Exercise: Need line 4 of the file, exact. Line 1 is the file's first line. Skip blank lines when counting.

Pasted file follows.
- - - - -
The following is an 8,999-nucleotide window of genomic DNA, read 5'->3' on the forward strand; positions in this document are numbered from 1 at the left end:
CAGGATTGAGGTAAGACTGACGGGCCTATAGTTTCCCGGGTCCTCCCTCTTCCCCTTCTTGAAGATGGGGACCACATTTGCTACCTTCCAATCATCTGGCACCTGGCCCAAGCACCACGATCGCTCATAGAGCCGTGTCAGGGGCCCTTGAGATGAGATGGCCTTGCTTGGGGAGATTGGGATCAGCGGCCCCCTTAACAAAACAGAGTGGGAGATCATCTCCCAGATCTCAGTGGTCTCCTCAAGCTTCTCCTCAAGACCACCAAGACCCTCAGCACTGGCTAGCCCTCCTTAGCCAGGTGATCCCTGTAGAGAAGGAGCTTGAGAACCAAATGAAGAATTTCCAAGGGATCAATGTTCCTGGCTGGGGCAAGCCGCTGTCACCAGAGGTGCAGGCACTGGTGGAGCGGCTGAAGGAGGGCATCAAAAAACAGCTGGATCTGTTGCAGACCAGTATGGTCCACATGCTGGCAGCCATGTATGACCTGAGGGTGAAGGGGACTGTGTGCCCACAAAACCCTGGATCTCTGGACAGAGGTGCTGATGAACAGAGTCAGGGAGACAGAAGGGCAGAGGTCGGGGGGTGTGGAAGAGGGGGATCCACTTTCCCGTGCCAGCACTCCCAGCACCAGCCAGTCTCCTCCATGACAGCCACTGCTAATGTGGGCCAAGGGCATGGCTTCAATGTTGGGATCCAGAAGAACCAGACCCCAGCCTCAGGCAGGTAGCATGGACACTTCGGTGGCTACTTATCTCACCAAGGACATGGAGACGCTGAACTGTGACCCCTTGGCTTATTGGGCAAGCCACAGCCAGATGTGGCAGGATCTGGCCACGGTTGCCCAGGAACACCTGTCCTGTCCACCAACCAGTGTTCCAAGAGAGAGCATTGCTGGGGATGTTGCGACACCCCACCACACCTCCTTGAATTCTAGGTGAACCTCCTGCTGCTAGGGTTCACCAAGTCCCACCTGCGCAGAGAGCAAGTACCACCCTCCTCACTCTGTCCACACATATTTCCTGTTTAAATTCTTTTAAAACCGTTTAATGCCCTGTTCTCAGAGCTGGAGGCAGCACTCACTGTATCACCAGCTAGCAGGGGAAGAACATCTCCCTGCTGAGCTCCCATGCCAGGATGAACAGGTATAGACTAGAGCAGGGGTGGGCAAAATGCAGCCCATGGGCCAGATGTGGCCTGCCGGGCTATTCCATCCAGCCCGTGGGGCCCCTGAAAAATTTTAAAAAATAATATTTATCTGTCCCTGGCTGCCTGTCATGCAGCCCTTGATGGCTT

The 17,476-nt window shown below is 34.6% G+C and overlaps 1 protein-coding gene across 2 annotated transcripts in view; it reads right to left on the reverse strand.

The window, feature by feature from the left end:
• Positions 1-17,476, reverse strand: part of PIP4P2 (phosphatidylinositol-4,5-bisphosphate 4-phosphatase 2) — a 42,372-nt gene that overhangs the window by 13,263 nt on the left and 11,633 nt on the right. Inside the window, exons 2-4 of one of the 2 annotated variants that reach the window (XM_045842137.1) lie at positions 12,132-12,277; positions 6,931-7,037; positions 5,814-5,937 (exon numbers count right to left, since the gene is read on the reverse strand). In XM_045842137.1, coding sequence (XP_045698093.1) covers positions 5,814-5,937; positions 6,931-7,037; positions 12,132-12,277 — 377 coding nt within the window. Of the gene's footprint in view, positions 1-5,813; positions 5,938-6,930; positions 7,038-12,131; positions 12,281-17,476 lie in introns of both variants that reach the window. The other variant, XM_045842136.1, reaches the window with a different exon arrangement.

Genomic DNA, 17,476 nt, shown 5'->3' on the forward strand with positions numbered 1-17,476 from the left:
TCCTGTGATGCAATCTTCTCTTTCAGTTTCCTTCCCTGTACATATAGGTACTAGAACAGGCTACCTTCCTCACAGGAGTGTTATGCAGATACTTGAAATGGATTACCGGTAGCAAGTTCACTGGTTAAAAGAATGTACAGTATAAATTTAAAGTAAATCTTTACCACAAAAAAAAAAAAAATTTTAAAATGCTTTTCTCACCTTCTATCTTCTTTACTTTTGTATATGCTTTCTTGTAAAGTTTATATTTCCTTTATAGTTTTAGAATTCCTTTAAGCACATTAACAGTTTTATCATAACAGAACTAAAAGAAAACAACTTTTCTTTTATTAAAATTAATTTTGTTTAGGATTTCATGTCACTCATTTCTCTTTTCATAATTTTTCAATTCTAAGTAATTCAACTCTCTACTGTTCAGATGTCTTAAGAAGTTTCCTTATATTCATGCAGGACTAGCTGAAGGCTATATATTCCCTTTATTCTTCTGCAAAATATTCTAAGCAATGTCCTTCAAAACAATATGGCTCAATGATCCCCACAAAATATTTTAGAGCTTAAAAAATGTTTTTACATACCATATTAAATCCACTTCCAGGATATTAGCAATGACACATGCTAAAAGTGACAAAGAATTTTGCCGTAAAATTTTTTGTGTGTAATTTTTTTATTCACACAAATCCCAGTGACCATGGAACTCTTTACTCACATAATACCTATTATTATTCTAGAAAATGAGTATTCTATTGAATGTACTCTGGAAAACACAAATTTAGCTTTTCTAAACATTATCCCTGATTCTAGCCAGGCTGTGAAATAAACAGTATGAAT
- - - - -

The window, feature by feature from the left end: